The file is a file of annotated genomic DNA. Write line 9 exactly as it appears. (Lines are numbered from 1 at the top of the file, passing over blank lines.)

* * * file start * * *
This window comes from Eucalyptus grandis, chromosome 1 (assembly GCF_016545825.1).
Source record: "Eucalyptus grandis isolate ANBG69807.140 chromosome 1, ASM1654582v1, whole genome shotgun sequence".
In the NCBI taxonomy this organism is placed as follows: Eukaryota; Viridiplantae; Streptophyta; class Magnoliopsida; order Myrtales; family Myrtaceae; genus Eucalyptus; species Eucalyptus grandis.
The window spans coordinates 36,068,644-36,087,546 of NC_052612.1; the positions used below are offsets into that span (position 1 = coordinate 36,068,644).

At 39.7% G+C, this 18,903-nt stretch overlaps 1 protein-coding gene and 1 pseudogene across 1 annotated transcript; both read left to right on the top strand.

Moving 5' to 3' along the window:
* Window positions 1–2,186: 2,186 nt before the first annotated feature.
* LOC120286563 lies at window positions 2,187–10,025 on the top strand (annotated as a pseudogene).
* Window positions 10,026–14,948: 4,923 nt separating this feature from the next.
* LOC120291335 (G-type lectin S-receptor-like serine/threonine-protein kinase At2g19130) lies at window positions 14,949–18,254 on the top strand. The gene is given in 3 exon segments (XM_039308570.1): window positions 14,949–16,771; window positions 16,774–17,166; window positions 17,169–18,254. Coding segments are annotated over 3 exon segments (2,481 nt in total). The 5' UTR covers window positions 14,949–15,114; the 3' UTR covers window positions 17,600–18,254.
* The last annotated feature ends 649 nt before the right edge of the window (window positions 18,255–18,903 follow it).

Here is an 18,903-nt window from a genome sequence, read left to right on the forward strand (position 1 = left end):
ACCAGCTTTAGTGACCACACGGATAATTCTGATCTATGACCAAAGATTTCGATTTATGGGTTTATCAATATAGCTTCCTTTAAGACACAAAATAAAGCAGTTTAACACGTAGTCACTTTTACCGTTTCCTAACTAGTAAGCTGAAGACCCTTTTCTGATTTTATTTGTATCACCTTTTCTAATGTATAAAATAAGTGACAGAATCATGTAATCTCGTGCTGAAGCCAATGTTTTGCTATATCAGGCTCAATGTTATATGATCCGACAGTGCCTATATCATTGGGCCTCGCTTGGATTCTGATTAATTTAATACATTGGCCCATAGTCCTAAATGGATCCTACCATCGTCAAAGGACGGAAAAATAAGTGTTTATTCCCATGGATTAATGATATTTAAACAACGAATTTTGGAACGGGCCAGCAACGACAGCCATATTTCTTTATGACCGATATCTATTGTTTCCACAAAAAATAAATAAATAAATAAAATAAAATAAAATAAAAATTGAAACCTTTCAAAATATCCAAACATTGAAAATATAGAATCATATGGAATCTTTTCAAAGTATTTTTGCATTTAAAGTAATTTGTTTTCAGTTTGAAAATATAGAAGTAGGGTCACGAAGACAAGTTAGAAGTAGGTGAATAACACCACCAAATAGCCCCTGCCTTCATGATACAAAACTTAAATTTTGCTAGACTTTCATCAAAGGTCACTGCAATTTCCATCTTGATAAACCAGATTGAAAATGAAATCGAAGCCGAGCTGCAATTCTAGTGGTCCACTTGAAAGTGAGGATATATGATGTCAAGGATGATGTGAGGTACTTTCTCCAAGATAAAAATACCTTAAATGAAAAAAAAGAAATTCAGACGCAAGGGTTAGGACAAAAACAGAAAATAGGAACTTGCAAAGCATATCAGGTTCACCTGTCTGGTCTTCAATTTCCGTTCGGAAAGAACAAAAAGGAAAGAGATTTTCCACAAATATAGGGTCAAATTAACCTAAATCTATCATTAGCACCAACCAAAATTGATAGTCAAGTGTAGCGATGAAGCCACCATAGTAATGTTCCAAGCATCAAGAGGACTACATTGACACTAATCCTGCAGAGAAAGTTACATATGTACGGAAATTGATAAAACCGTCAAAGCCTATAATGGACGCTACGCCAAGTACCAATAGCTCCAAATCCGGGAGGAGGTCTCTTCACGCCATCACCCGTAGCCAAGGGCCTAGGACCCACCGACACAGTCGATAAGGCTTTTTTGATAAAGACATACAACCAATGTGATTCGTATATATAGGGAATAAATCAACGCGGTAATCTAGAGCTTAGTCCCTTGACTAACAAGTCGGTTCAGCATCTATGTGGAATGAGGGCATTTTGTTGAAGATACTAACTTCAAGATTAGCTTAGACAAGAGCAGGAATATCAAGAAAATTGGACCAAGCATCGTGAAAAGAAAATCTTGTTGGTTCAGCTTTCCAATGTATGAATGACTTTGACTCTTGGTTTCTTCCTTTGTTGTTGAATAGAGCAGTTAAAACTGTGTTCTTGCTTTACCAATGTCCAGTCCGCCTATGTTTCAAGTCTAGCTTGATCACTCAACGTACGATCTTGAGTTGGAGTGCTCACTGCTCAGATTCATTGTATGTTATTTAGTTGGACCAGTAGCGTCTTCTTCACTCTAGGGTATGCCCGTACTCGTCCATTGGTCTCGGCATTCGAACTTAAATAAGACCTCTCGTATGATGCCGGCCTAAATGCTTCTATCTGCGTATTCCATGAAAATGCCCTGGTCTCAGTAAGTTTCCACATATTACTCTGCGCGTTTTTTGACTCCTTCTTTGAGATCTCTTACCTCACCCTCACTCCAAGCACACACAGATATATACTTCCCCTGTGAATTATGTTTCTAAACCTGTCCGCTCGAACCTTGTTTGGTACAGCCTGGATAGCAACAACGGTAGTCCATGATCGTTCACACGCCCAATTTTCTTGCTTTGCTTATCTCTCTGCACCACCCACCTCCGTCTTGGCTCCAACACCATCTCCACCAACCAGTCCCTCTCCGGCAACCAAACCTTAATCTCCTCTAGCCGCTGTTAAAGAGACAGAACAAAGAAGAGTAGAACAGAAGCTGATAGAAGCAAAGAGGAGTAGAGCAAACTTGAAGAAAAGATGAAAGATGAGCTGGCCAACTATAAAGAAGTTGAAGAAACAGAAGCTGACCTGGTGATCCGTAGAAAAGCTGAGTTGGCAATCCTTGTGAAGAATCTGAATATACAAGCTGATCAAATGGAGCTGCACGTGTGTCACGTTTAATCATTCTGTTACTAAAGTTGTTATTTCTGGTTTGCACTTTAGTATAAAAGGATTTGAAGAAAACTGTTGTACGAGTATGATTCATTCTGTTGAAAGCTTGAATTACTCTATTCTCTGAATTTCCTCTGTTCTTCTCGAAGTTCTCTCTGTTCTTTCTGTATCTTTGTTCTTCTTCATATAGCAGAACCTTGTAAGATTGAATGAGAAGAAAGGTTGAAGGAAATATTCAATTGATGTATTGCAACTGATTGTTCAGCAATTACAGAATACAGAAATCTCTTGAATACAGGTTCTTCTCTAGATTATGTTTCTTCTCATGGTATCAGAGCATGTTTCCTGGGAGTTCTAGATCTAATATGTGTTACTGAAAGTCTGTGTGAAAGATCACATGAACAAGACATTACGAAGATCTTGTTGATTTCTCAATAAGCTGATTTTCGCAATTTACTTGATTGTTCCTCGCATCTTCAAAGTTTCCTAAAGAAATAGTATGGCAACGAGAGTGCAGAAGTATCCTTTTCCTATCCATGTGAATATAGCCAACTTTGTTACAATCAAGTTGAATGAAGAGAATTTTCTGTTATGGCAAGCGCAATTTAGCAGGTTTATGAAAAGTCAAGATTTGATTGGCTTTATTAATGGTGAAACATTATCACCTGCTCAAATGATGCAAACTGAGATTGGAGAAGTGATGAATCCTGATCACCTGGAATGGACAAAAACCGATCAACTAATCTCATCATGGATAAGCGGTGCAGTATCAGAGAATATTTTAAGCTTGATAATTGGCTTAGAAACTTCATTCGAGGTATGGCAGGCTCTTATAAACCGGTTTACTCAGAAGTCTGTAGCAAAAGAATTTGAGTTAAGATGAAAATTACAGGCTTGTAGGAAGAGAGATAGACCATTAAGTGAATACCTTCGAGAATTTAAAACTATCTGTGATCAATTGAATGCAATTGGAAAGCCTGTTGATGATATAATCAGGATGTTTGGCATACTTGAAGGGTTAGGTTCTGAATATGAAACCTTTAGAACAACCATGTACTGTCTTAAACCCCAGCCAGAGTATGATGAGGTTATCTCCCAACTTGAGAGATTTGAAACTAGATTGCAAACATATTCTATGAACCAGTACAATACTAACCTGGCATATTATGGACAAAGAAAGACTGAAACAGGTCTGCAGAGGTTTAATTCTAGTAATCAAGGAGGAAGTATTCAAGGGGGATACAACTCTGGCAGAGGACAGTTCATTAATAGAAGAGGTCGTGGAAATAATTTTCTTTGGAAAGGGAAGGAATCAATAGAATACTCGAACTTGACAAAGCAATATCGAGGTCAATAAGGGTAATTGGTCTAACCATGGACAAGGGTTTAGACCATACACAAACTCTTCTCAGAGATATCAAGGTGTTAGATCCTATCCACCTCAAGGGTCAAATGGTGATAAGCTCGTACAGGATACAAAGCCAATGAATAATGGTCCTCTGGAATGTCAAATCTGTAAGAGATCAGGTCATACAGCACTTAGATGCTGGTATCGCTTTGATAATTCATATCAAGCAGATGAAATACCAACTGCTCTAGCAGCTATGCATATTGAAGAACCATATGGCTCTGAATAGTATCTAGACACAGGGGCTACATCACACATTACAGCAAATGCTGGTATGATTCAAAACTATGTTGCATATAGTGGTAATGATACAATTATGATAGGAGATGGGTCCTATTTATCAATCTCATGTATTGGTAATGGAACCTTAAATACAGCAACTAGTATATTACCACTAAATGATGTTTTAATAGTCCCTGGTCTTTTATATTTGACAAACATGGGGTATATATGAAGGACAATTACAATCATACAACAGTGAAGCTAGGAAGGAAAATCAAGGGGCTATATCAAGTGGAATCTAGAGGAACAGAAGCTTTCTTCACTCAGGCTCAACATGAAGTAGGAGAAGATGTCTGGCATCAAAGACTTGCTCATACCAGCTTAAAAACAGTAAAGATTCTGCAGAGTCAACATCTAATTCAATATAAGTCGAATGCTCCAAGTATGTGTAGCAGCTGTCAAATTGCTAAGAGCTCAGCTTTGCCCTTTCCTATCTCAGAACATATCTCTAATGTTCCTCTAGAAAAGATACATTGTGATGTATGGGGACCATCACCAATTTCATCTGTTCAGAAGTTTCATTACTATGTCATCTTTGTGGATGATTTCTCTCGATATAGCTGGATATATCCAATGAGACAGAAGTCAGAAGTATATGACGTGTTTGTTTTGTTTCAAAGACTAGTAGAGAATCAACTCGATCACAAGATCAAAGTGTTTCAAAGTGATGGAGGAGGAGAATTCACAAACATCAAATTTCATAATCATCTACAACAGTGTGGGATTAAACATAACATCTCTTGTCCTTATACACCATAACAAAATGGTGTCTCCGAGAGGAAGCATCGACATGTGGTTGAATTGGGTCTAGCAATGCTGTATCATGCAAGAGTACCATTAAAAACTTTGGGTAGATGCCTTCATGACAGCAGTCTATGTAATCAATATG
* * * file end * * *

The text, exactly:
* Window positions 10,026–14,948: 4,923 nt separating this feature from the next.